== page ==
So where did I finish?  2017 exam results.  They were terrible to say the least.  I admittedly was expecting disappointing, but to see those was a “sink into the chair and try and hide” moment as individual department results were broadcast onto the screen on our first day back in September.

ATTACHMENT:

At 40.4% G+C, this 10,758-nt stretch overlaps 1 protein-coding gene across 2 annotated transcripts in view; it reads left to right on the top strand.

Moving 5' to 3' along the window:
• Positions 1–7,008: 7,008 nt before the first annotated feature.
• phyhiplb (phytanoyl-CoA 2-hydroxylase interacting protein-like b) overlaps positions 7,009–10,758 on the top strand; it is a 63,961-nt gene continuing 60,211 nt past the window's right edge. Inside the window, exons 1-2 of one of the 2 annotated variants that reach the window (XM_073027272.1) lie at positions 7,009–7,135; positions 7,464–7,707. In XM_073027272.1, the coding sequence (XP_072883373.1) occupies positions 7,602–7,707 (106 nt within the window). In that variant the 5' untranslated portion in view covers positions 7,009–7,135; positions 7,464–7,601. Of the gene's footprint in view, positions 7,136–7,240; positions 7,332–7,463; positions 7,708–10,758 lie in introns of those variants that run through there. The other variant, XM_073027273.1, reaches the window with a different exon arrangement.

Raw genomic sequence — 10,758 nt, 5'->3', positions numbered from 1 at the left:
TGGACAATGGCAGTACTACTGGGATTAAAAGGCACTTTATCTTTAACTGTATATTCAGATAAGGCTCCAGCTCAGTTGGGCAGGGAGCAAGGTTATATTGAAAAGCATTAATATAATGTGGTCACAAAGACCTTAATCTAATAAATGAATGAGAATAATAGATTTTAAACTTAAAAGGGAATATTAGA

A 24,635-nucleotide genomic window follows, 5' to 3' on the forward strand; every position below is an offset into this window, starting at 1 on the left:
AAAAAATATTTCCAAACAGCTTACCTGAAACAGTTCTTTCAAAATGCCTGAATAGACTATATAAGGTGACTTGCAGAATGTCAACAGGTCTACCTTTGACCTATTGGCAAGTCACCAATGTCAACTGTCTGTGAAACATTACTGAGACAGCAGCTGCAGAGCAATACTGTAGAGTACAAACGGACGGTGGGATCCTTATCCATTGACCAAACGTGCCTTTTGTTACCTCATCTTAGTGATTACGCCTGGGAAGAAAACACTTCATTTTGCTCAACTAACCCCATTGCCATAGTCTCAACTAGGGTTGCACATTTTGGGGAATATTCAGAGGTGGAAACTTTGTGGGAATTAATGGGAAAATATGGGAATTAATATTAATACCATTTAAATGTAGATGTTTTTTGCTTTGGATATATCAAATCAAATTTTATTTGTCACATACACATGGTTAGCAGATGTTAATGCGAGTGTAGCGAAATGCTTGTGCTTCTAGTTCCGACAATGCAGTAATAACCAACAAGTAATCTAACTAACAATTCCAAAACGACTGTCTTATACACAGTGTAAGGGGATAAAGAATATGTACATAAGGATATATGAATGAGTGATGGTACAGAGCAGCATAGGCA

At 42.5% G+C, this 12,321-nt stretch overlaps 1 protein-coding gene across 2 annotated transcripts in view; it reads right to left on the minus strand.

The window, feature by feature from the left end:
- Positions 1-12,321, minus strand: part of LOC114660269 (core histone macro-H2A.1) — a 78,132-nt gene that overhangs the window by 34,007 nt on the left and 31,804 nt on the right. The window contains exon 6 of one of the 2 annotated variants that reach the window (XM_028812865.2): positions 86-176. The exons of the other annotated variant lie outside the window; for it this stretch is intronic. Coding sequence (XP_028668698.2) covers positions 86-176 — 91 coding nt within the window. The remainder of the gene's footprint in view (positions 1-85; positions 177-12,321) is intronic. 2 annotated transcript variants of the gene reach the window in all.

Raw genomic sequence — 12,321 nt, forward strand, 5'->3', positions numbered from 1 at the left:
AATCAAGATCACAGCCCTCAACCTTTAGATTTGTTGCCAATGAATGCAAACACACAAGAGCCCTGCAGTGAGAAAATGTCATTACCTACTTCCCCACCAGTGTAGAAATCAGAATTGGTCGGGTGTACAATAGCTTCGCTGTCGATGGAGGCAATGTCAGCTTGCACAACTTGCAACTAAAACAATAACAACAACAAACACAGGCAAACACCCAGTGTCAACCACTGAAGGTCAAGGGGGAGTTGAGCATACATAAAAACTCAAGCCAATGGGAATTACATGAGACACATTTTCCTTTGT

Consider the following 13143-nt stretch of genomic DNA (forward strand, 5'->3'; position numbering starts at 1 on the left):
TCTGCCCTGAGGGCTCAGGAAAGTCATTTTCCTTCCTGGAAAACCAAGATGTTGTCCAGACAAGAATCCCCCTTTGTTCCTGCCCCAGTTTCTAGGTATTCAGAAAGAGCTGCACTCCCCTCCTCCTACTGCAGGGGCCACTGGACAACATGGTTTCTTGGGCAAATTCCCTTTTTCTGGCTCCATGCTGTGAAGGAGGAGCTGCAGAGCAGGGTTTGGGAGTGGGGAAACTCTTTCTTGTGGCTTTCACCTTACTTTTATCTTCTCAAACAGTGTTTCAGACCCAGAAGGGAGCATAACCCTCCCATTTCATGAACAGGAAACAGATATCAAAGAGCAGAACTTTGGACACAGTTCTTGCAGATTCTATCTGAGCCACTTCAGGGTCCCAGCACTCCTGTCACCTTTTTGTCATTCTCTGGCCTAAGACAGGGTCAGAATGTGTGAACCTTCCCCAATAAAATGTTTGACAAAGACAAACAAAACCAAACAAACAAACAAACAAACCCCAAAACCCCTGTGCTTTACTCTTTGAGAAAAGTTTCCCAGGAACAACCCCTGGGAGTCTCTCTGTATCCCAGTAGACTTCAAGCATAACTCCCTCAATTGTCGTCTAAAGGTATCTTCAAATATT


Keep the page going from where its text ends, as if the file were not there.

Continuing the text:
Questions were asked, answers were given.  And then around early October, during my PM meeting with my HOD, I was told that I was being put onto a support programme, focusing on my Year 11 teaching.   For me, this was a deeply embarrassing thing, made me sick to my stomach.  I had heard of these “support plans” in the past back in England, and essentially they were a “teacher-bashing” – lets observe and observe and observe and monitor every action they take and then tell them how they are doing a poor job, refer to them as incompetent, and force them to quit.  I became annoyed with myself, and withdrew away at breaks and lunches, embarrassed about what I was going to have to go through.  I saw the rest of the year stretching out before me as one long stream of observations and meetings.  I didn’t even tell my wife.